Lee Anne, SA
When my daughter Megan was 11 she was indecently assaulted by a man when we were out at the shops. I was at the shop next door, getting photos processed. I left Megan and her three brothers in the toy aisle of a shop. Her brothers left her in the aisle and this man approached her and touched her. It was of course terrifying for her and completely freaked her out. For the year after that we got through it with Megan by supporting her and talking through it. But she was very timid in public, especially out at the shops.
Time started to heal the wounds, but then three years late she was out for a bike ride with her grandpa and thought she saw the man again. And then things got worse again. She wouldn't go outside by herself – even to just grab something from the car. She didn't feel safe in her own neighbourhood. When we did go out as a family, she was terrified.
She clung to me all the time and was terrified of older men. We went to the police and asked them where we could get help – and eventually we ended up at headspace Noarlunga.
To be honest I thought that, as a parent, I had been through life and could use what I'd learnt and experienced to equip my child with the knowledge and skills that she needed. But this experience has taught me that you don't always have all the tools to be able to help your child through a difficult time. I didn't know if I was helping as much as she needed. I was devastated that I didn't have the answers.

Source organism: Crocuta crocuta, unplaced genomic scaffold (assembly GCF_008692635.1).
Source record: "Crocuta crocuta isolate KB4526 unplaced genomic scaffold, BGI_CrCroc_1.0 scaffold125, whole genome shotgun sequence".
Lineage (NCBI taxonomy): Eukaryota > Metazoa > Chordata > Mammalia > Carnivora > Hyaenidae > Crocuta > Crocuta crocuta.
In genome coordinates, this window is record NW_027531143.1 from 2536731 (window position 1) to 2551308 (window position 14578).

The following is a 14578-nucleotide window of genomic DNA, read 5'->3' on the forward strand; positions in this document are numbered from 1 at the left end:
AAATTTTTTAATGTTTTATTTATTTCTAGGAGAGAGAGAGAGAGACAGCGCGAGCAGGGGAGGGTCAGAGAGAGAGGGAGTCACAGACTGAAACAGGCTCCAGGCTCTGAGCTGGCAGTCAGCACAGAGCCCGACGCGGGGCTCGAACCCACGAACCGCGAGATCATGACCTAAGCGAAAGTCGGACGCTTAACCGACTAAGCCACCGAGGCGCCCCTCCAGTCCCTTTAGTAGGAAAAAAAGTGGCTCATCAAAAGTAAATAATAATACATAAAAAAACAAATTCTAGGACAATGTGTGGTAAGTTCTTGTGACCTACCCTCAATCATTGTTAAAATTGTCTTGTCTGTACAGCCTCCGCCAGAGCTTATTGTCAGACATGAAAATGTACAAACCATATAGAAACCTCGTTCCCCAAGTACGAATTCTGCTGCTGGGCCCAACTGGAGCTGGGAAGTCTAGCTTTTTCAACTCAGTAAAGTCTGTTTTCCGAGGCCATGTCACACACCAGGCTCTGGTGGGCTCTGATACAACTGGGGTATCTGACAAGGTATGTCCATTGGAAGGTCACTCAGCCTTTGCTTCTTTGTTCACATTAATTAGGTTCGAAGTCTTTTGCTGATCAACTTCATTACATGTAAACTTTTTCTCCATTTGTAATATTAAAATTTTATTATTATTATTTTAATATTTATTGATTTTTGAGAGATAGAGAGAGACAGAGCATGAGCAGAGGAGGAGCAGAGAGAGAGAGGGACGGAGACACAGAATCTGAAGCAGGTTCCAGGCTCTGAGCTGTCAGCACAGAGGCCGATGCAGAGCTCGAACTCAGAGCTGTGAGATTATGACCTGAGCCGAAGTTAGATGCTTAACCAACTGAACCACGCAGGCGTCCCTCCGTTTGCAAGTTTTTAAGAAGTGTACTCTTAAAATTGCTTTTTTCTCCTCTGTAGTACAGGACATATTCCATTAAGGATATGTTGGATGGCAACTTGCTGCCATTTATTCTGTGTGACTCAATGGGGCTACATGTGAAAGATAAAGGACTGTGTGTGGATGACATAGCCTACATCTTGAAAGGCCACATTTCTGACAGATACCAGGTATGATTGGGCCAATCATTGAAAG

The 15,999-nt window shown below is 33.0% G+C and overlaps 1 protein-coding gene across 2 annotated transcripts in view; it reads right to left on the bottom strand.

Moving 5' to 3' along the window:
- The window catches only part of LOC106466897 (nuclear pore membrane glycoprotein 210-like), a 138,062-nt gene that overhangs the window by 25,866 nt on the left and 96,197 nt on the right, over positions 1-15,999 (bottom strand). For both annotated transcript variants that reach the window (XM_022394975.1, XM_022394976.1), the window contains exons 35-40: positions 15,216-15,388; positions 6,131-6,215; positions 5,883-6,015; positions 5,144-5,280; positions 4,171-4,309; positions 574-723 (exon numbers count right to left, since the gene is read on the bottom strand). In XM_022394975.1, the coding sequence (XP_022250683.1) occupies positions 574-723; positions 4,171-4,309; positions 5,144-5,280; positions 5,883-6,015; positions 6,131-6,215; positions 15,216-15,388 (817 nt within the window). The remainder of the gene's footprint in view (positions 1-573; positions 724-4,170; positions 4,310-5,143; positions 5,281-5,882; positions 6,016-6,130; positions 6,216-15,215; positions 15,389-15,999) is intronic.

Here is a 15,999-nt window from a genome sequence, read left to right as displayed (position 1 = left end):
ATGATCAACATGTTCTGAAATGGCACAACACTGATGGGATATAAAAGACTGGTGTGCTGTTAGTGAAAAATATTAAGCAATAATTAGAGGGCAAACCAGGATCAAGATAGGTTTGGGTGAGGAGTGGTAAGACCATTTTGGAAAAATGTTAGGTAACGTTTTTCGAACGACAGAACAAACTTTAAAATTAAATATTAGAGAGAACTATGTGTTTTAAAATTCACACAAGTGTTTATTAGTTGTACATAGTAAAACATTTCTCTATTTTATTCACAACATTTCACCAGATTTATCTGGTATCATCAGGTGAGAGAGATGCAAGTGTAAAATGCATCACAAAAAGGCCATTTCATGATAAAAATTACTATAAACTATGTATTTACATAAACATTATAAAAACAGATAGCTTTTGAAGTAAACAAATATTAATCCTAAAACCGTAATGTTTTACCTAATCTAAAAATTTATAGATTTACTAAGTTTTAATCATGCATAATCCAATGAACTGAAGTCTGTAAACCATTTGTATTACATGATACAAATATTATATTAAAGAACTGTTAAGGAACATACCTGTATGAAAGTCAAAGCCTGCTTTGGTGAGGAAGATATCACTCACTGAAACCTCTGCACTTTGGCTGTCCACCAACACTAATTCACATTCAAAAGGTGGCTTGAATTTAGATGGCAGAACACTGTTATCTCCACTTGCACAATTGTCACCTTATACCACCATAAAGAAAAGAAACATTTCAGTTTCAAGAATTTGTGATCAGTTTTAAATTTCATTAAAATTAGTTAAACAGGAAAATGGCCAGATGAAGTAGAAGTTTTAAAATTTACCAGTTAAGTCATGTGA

My husband is the local pastor and we've had a lot of support from our friends and community – we had a lot of people that we could talk to. But, as one would expect, if you haven't been through something like this yourself, or been trained to deal with it, it's really hard to help someone when your own tool belt is empty. For a while I blamed myself, thinking that I should never have let them go, and then this wouldn't have happened. I feel responsible, but I also know that you can't wrap your children in cotton wool. headspace has helped her develop the tools she needs to navigate life. They worked with her to figure out what steps she needed to take in order to feel safe again in public places like the shops. And her homework is to put these steps in place. It's taken a while, but now she can go into a shop (with me sitting outside) and be in there for ten minutes – focusing on the panic that she feels and letting it sit – rather than just pushing it away. That's real progress.
I was relieved to have help in a situation that looked like it wasn't going to be resolved. But now I can see the light at the end of the tunnel and it's exciting to realize that my daughter can have her life back again. They helped her to realize that not everyone is out to hurt others and she can feel safe but aware outside her home. It's going to take a while, but she'll get there. I'm quietly hopeful for the future.
I've loved how headspace didn't push me and they understood everything that I told them. When you've had something like this happen, you don't want people to judge you. Praying has also been a really big help for me.
With my counsellor at headspace we talked about what happened and came up with a plan to put me back in the shopping centre where it happened and let my body get used to being there – and not to feel like I'm in danger. And I can feel the change – I used to be so afraid. I would get shortness of breath and dizziness, and butterflies in my tummy. And there were a couple of times where I saw someone who looked like the man and I just broke down. But now I can go into a shop by myself for almost 10 minutes, which is progress. I still feel the anxiety, but I know how to manage it.